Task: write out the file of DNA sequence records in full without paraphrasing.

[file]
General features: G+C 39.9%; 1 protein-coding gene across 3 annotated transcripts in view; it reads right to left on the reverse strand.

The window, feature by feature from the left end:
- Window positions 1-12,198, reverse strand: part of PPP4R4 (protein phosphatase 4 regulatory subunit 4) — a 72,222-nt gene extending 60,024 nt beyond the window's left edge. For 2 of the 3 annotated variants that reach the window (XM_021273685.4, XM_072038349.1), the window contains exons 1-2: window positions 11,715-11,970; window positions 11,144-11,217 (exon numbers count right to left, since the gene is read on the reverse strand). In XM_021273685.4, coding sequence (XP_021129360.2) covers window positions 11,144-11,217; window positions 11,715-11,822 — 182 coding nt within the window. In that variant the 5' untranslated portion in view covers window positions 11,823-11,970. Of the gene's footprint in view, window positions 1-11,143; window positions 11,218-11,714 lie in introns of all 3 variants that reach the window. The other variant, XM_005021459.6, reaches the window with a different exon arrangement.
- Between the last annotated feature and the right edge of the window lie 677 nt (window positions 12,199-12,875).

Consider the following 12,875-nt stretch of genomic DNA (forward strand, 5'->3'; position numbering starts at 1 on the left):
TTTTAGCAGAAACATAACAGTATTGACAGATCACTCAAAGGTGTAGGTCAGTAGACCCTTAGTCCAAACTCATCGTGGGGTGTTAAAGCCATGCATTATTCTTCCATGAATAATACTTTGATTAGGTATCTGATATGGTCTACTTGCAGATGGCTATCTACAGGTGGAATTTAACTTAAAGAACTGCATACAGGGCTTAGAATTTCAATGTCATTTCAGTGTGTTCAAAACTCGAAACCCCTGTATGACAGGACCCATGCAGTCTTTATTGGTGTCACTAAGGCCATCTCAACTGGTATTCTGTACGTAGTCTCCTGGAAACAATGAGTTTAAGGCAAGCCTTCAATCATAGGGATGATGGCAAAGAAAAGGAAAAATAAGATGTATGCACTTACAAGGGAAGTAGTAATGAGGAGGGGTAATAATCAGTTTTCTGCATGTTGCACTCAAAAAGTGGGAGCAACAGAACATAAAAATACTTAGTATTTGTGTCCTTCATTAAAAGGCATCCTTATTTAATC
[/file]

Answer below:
General features: G+C 39.9%; 1 protein-coding gene across 3 annotated transcripts in view; it reads right to left on the reverse strand.

The window, feature by feature from the left end:
- Window positions 1-12,198, reverse strand: part of PPP4R4 (protein phosphatase 4 regulatory subunit 4) — a 72,222-nt gene extending 60,024 nt beyond the window's left edge. For 2 of the 3 annotated variants that reach the window (XM_021273685.4, XM_072038349.1), the window contains exons 1-2: window positions 11,715-11,970; window positions 11,144-11,217 (exon numbers count right to left, since the gene is read on the reverse strand). In XM_021273685.4, coding sequence (XP_021129360.2) covers window positions 11,144-11,217; window positions 11,715-11,822 — 182 coding nt within the window. In that variant the 5' untranslated portion in view covers window positions 11,823-11,970. Of the gene's footprint in view, window positions 1-11,143; window positions 11,218-11,714 lie in introns of all 3 variants that reach the window. The other variant, XM_005021459.6, reaches the window with a different exon arrangement.
- Between the last annotated feature and the right edge of the window lie 677 nt (window positions 12,199-12,875).

Consider the following 12,875-nt stretch of genomic DNA (forward strand, 5'->3'; position numbering starts at 1 on the left):
TTTTAGCAGAAACATAACAGTATTGACAGATCACTCAAAGGTGTAGGTCAGTAGACCCTTAGTCCAAACTCATCGTGGGGTGTTAAAGCCATGCATTATTCTTCCATGAATAATACTTTGATTAGGTATCTGATATGGTCTACTTGCAGATGGCTATCTACAGGTGGAATTTAACTTAAAGAACTGCATACAGGGCTTAGAATTTCAATGTCATTTCAGTGTGTTCAAAACTCGAAACCCCTGTATGACAGGACCCATGCAGTCTTTATTGGTGTCACTAAGGCCATCTCAACTGGTATTCTGTACGTAGTCTCCTGGAAACAATGAGTTTAAGGCAAGCCTTCAATCATAGGGATGATGGCAAAGAAAAGGAAAAATAAGATGTATGCACTTACAAGGGAAGTAGTAATGAGGAGGGGTAATAATCAGTTTTCTGCATGTTGCACTCAAAAAGTGGGAGCAACAGAACATAAAAATACTTAGTATTTGTGTCCTTCATTAAAAGGCATCCTTATTTAATC